I’ve thought of what I think are great lyrics and almost entire chapters to novels that I know I will never write. Again, I never seem to remember to write anything down!

I don’t consider myself to be a creative person, never have. However, perhaps its the lack of sleep or my subconscious that occasionally provides me with a glimpse of what is really going on in my head that I’m unable to express, for whatever reason?


Have we lost the art of listening to music?

I recently read an article that Alan Cross linked to that was published in The Guardian on Tuesday, May 9th. Kate Hennessey’s article was entitled “In full, on vinyl, no talking: have we lost the art of listening to music?” You should read it. It was very good.

I was absolutely blown away when I read about a venue hosting events where music fans gathered to listen intently to recorded music like it was something groundbreaking. These so called music fans were actually willing to pay money to sit quietly while they listened to an album in its entirety. Would they consider doing this if the same artist was in front of them performing live? In my experience, they wouldn’t.

If such events have any traction beyond ‘trend’ status, should we not be trying to promote the act of listening intently to an artist actually performing live? Or does such an act lack the irony that a certain demographic finds necessary in order to justify their participation?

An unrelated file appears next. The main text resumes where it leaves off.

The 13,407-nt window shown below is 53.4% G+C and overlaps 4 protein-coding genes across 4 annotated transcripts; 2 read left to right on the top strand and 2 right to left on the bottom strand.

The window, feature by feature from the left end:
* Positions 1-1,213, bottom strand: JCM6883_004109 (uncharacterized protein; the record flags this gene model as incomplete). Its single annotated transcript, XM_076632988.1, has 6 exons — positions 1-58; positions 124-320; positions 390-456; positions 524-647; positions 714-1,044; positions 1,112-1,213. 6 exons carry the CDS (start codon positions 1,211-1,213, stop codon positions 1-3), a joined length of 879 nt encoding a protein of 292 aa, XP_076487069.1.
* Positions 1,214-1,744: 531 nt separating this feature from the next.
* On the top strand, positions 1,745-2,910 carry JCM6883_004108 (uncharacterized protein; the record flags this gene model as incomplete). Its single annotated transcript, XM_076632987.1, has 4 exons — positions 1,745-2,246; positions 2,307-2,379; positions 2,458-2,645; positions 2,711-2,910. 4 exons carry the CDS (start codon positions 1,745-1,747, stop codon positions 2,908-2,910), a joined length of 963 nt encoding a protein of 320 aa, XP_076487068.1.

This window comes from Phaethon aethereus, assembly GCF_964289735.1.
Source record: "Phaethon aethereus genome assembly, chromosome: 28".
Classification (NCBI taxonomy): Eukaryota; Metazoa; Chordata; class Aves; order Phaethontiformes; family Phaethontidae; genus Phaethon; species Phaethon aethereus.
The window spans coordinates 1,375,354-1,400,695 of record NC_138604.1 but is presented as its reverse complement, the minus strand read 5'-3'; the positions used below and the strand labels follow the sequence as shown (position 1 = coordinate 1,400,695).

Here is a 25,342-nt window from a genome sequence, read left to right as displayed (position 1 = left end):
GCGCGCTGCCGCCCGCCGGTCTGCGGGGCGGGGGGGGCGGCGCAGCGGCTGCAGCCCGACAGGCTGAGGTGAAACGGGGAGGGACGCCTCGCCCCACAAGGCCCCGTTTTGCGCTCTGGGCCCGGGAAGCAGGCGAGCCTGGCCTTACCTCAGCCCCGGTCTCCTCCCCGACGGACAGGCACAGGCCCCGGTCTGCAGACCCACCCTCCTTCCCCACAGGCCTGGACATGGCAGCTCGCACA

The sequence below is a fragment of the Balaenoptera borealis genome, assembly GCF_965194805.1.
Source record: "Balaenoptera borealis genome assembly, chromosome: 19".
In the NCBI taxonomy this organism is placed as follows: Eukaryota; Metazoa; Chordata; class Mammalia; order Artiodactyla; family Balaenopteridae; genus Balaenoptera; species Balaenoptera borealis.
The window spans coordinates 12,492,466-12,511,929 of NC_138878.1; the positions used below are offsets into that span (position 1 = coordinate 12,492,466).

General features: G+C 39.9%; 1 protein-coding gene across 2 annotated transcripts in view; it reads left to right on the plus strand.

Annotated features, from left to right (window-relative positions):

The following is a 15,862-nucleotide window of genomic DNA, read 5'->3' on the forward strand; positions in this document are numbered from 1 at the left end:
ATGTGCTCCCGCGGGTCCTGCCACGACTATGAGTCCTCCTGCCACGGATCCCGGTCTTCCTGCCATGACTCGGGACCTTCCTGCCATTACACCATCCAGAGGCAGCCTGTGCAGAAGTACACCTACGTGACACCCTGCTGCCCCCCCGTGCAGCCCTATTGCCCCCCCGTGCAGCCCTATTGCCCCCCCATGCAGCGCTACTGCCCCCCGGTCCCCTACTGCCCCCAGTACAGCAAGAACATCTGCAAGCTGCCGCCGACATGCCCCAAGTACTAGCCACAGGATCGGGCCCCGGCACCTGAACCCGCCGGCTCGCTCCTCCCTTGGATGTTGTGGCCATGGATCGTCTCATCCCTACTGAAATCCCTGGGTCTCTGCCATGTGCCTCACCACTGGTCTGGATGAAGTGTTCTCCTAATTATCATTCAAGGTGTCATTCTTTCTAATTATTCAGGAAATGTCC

I love experiencing live music. I don’t get out as often as I’d like, but when I’ve made a conscious decision to see a band or solo act perform live I want to actually hear them perform. My biggest pet peeve is people that talk during a show that I’ve invested time and money to see. Since when are musicians less worthy of our undivided attention than other performing arts? Would you talk or take a phone call during a ballet, contemporary art performance or while an author is reading from their latest work? I highly doubt it.

If the popularity of these ‘listening’ events is indeed on the rise, why the heck can’t fans gather together to actually listen to a musician perform live? Perhaps live music just isn’t cool enough.

Why I listen to records. It has nothing to do with sound quality.

Finding himself home alone for a few hours and his to do list completed, he flicked on the light switch and walked down the stairs to their basement. His eyes scanned the shelves filled with close to a thousand titles, organized alphabetically and chronologically. He needed a few minutes to consider his options.

What was his current state of mind? How much time did he have? How did he want to feel? What memories did he want to recall? Something familiar? Something old? Something new?

The tips of his fingers slowly brushed the spines as his eyes scanned each title. His decision made, he gently removed his selection from the shelf and walked across the room. Removing it from it’s protective sleeve he carefully placed the center spindle through the small whole in the black vinyl disk, raised the tone arm and set the needle.